“Adventure is a path. Real adventure – self-determined, self-motivated, often risky – forces you to have firsthand encounters with the world. The world the way it is, not the way you imagine it. Your body will collide with the earth and you will bear witness. In this way you will be compelled to grapple with the limitless kindness and bottomless cruelty of humankind – and perhaps realize that you yourself are capable of both. This will change you. Nothing will ever again be black-and-white.” –Mark Jenkins

Monday, 21 September 2009

Day 137 - 18th September, Friday, Rhodes to Turkey.

What a long, but very enjoyable day. We set off about 5:45am and reached Rhodes port by about half six. Nothing open, but some people milling about waiting to check in. Turns out ours and one other German guy were the only two vehicles on the boat, along with a large flatbed trailer (no cab) and about 300 day trippers. The ferry took about 2 hours to get to Marmaris, but the wait to get off the boat took another hour or so, because Bee was trapped behind the flatbed. As a result, we met the team of guys working on the boat who loved Bee and were laughing and joking with us before we left. We were escorted all over the place to get visas and go through police and passport checks by an official casually carrying a hand gun on his belt – a little disconcerting I have to say, but eventually all three of us were through and even managed to get some Turkish Lira at the port.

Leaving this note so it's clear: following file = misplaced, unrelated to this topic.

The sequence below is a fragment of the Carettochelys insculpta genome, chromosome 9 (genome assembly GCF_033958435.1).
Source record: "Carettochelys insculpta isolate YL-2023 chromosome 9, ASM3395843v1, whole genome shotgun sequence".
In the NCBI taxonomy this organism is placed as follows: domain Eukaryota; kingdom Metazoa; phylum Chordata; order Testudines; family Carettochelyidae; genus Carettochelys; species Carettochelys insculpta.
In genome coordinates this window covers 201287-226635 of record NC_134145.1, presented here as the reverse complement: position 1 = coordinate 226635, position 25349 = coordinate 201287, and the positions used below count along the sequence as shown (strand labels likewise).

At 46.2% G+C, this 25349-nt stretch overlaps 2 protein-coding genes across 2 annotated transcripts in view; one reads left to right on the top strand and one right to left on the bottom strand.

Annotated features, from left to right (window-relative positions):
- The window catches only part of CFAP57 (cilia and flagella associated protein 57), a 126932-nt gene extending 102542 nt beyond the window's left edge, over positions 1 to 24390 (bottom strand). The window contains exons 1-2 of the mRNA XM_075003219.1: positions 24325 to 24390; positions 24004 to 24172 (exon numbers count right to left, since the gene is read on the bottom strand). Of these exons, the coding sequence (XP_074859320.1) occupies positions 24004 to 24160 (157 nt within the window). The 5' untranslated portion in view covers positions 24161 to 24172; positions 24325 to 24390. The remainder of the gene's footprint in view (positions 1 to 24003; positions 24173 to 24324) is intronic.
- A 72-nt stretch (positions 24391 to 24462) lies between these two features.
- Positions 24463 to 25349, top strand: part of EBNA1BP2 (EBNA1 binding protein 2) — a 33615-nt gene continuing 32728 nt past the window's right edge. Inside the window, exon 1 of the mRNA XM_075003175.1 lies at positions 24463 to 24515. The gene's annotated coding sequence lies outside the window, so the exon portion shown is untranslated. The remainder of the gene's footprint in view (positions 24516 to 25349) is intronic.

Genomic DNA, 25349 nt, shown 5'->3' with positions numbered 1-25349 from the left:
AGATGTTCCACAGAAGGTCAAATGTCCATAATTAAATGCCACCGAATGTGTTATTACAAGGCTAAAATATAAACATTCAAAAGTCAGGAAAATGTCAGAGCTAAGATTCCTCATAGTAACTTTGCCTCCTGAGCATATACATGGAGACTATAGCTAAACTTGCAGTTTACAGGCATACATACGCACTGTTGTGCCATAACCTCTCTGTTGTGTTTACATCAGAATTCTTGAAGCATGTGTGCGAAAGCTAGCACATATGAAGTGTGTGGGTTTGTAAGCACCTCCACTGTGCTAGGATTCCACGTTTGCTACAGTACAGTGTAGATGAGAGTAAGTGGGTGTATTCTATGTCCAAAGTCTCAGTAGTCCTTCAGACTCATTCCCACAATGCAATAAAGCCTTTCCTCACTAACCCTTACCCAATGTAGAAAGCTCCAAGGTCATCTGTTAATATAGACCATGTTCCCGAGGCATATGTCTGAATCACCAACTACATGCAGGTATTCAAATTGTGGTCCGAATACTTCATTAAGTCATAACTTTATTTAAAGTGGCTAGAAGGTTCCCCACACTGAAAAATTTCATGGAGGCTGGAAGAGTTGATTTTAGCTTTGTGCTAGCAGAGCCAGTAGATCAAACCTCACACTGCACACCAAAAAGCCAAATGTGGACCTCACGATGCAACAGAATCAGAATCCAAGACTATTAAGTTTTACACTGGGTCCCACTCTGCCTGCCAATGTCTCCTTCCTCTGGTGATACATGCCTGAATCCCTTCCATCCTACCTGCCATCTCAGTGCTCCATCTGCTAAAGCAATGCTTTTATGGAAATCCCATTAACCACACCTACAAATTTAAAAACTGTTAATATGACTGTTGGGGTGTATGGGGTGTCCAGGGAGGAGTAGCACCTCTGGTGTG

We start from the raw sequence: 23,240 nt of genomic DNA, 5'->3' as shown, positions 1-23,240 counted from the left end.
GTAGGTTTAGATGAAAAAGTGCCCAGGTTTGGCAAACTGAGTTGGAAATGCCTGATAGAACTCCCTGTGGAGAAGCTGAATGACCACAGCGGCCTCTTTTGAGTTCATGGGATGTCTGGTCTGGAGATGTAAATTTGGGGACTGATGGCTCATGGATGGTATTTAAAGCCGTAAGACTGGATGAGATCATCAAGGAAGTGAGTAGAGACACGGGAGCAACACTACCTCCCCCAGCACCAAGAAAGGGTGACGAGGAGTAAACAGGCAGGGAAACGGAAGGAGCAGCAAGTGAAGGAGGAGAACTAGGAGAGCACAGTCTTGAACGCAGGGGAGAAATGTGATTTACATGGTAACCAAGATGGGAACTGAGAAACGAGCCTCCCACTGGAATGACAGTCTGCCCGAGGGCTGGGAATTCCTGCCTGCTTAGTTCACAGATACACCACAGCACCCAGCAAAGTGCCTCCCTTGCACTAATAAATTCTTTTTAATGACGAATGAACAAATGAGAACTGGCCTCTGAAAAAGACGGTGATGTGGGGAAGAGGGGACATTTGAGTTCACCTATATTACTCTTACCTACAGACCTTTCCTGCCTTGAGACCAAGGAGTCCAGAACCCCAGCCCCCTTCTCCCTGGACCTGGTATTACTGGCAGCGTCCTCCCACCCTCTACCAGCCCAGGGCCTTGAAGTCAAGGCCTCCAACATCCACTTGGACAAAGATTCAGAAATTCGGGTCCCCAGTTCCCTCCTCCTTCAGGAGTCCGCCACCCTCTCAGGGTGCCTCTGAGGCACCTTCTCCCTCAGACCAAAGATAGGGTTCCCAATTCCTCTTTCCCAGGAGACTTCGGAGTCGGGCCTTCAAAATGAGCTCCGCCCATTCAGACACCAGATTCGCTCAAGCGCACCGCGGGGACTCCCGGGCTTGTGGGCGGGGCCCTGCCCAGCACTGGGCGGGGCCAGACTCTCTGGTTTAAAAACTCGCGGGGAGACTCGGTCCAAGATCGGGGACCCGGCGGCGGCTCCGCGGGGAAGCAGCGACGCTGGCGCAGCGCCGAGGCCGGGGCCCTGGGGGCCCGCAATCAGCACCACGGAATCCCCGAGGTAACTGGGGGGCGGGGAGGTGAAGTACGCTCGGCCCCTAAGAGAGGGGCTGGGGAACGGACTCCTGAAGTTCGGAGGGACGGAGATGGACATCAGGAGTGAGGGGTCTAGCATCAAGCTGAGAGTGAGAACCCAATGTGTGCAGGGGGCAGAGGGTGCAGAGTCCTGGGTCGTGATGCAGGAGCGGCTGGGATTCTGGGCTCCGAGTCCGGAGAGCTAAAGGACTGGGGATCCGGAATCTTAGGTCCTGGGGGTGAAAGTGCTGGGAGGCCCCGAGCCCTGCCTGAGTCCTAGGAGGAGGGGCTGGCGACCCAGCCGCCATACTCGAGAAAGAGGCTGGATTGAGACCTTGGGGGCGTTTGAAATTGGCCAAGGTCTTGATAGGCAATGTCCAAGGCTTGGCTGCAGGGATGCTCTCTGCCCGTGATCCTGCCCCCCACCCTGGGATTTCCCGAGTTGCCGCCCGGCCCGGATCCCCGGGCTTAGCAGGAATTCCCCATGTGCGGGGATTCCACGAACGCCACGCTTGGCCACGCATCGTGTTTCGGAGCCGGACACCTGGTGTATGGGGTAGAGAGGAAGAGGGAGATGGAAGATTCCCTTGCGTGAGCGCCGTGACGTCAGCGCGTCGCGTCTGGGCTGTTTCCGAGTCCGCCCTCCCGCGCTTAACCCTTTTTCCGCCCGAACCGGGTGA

We drove without problem from Marmaris to the first petrol station where the manager came out and gave us free Turkish teas and a map of the area. Think it was Bee’s charm.

On towards Fethiye and we passed what looked at first like a junkyard but turned out to be an awesome collection of old cars (mainly American). We pulled in and asked the owner for a look about, who didn’t speak any English, but was in conversation with a German guy via a Turkish translator. Thankfully the German spoke English, so eventually we made ourselves understood and for 5 Turkish lira he allowed us to roam about, take photos and gave us a couple of Turkish coffees; Starting to love the people in Turkey. Ant fell in love with an ancient beaten up old Chevrolet van and a very long and low American estate car.

Drove on and upwards by about 2000metres crossing over the mountains and down into Antalya. Far too big a city for us to find any campsites without maps or TomTom, so we pressed on along the coast road and eventually (as it was approaching dark), we pulled into a service station hoping to sleep in the truck-stop area, but found it had a camping area behind it with some English mobile homers in it! Time for hot showers – three days since the last one and starting to fester.

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